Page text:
Be Aware of the Risks
The specific health risks you could face during pregnancy depend on the nature of your condition. It’s common for blood pressure to increase during pregnancy, which can take a toll on your heart. Some women have an increased risk of arrhythmias and heart failure. Be aware that some of the effects of pregnancy can mimic symptoms of a heart problem, such as fatigue and shortness of breath. Ask your cardiac care specialist to tell you what symptoms you should look out for, and don’t hesitate to call your doctors if you are concerned.

Make a Delivery Plan
As any expectant mother would, you should make a plan for labor and delivery with your maternity hospital. Most women with heart disease can have a vaginal delivery, so you should be sure to discuss your pain management options. You should also understand what extra steps could need to be taken during labor and delivery to keep your heart safe.

The Birthing Center at Good Samaritan Hospital uses the latest technology to ensure that all of our mothers-to-be have the safest possible labor and delivery. For renowned maternity care in San Jose, contact us at (888) 724-2362 to request a referral to a maternity specialist or to schedule a tour of our Birthing Center.

Understanding Structural Heart Disease

Structural heart disease is not a single condition but rather a group of diseases that are related to abnormalities in the heart muscle. If you have a structural heart condition, you will need a cardiac care specialist to monitor your health and determine a treatment plan. Here is a closer look at what you need to know about structural heart disease.

What causes structural heart disease?
Structural heart disease is sometimes the result of a congenital defect. In other instances, an infection, underlying condition, or age-related wear-and-tear may cause structural heart disease. The cause of your structural heart disease may help your cardiac care specialist determine a treatment plan. Structural heart disease is non-coronary, so it doesn’t involve the blood vessels like coronary heart disease does, though having coronary heart disease may increase your risk.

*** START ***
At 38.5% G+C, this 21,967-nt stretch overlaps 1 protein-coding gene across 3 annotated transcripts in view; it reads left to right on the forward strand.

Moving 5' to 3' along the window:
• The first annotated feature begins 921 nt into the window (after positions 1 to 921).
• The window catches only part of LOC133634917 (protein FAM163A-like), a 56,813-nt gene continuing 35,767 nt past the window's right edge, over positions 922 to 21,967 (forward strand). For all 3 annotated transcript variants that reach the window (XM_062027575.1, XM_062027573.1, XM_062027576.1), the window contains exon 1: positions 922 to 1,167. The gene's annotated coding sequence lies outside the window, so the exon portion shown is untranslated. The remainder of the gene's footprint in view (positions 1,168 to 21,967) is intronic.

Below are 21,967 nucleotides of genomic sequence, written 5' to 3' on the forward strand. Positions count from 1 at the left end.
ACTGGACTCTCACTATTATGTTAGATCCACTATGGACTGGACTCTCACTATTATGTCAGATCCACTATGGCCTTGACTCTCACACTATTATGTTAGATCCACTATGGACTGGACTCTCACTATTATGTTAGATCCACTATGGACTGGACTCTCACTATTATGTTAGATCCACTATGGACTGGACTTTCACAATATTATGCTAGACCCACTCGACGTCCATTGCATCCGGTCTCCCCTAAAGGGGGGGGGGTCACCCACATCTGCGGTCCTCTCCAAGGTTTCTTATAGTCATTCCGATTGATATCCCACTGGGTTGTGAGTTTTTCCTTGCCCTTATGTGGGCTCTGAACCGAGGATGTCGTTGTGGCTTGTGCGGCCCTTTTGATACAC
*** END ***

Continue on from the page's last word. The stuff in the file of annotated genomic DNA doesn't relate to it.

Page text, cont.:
What are the symptoms?
The symptoms of structural heart disease can vary, depending on the type of structural abnormality. Some of the most common symptoms associated with this kind of heart disease include fatigue, leg cramping, kidney disease, high blood pressure, and chest pain. Shortness of breath and heart palpitations may also occur. Some people with structural heart disease may have migraines and may experience either a transient ischemic attack, or TIA, or a full-blown stroke.

What treatments are available?
Treating structural heart disease depends on the nature of the condition, the severity of your symptoms, and how you have responded to other treatments. Some patients are able to take medications that control the symptoms of their structural heart disease, while others need surgery. Transcatheter procedures can also be helpful, especially for patients who are unable to undergo surgery safely.

Get the cardiac care in San Jose you need at Good Samaritan Hospital. In addition to our state-of-the-art cardiac care department, our hospital is home to an extensive range of medical services. For a referral to a cardiac specialist or more information about our hospital, call (888) 724-2362.